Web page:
Iraq: No to war – John Pilger investigation condemns UN sanctions as “genocide”

Iraq has been cruelly burdened with UN imposed sanctions for 14 years. In a recent article, based on a the forthcoming paper back edition of his book, ’The New Rulers of the World’ (Independent On Sunday, London, 23 February 2003) the award winning journalist John Pilger investigates these barbarous blockades that have cost, according to various estimates, between half a million to one million Iraqi lives. With irrefutable evidence and arguments, the anti-war journalist shows the devastation wrecked upon Iraqi society by years of western imperialist policies.

No to war.

John Pilger investigation condemns UN sanctions as "genocide"

Pilger begins by pointing out that under the UN sanctions Iraq is barred from access to equipment and expertise to decontaminate the battlefields from the 1991 Gulf War.

Professor Doug Rokke, the US army physicist responsible for cleaning up Kuwait’s war zones, told the reporter: "When a tank fired its shells, each round carried over 4,500 g of solid uranium. What happened in the Gulf was a form of nuclear warfare."

Pilger interviews medics and scientists trying to cope with the horrendous results of cancer causing uranium, especially amongst Iraqi children. His descriptions of child suffering are almost too unbearable to read. He gives an indication of the scale of the problem by citing the UK Atomic Energy Authority, which reported in 1991 that if only 8% of the depleted uranium fired in the Gulf War were inhaled, it would lead to "500,000 potential deaths".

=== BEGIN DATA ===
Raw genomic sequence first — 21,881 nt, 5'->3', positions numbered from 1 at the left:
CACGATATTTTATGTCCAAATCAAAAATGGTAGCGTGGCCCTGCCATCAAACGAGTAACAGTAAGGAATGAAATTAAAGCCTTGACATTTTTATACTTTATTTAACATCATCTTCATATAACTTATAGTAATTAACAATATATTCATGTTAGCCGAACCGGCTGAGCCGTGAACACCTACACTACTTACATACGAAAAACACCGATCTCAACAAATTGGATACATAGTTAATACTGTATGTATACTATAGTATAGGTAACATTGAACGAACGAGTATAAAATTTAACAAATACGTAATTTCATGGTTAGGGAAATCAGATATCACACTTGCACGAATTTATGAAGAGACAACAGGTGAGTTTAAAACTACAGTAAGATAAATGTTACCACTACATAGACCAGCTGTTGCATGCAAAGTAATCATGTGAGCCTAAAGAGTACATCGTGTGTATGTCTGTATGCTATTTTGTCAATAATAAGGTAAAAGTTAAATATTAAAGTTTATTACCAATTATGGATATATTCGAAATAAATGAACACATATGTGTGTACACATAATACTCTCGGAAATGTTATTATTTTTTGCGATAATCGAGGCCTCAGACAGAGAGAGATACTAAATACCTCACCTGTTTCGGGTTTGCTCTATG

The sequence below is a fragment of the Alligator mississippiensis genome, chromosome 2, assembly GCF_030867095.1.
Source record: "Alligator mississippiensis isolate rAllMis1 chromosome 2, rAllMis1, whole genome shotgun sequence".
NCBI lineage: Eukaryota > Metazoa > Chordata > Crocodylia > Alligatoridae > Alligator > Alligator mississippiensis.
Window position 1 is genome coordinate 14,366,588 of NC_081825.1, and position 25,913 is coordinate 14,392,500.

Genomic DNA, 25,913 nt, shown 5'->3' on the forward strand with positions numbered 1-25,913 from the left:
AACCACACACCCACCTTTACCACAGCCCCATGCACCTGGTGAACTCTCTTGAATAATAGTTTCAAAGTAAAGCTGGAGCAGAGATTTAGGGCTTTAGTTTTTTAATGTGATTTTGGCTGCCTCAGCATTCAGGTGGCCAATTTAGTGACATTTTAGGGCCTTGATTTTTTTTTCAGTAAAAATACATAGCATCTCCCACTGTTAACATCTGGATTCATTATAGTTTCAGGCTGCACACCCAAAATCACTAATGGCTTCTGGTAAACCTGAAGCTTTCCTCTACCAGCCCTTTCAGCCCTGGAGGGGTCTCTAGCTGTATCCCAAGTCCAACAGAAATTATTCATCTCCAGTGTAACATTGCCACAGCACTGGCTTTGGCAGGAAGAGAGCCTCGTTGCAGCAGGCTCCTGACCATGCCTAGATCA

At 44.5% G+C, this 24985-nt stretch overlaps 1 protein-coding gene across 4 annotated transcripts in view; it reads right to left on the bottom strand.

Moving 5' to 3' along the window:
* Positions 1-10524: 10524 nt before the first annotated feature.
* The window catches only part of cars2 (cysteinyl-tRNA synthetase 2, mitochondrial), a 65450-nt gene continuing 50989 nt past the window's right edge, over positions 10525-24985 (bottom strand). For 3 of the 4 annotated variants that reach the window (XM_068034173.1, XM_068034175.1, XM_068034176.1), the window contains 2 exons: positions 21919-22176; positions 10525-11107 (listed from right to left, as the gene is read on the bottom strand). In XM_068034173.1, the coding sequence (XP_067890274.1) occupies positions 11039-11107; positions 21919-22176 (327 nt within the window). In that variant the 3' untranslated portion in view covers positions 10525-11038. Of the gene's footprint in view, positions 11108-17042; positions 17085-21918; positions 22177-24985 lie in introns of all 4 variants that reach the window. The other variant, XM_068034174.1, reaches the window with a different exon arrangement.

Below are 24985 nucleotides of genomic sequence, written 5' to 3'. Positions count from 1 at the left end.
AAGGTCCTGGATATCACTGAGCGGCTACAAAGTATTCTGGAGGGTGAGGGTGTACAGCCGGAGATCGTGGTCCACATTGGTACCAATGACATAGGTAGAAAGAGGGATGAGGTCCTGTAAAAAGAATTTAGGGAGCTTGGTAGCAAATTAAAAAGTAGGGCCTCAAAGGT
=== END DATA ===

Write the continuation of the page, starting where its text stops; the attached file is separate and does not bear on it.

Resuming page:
In the looming new war against Iraq, the US and British military will once again used depleted uranium, killing off many people and causing horrific physical deformations amongst untold numbers of adults and the as yet unborn.

Pilger points out that the UN Sanctions Committee, set up to administer the embargo, is dominated by the US and British governments. "Washington has vetoed or delayed a range of vital medical equipment, chemotherapy drugs, even pain killers."